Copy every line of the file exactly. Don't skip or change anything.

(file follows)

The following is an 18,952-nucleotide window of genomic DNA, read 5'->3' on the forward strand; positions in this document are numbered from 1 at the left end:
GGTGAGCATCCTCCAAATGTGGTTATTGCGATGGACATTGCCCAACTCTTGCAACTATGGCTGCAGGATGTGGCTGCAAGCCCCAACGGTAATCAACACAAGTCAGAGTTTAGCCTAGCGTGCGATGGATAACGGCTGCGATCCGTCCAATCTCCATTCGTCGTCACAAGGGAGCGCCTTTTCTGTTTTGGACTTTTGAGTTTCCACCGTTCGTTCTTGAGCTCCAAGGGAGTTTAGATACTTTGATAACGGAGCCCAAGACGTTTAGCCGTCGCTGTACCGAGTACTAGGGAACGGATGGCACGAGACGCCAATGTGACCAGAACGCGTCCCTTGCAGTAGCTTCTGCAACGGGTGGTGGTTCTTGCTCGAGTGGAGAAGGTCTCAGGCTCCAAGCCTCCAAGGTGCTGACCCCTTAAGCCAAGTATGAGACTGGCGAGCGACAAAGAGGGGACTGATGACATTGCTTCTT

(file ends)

The following is an 18,952-nucleotide window of genomic DNA, read 5'->3' on the forward strand; positions in this document are numbered from 1 at the left end:
GGTGAGCATCCTCCAAATGTGGTTATTGCGATGGACATTGCCCAACTCTTGCAACTATGGCTGCAGGATGTGGCTGCAAGCCCCAACGGTAATCAACACAAGTCAGAGTTTAGCCTAGCGTGCGATGGATAACGGCTGCGATCCGTCCAATCTCCATTCGTCGTCACAAGGGAGCGCCTTTTCTGTTTTGGACTTTTGAGTTTCCACCGTTCGTTCTTGAGCTCCAAGGGAGTTTAGATACTTTGATAACGGAGCCCAAGACGTTTAGCCGTCGCTGTACCGAGTACTAGGGAACGGATGGCACGAGACGCCAATGTGACCAGAACGCGTCCCTTGCAGTAGCTTCTGCAACGGGTGGTGGTTCTTGCTCGAGTGGAGAAGGTCTCAGGCTCCAAGCCTCCAAGGTGCTGACCCCTTAAGCCAAGTATGAGACTGGCGAGCGACAAAGAGGGGACTGATGACATTGCTTCTT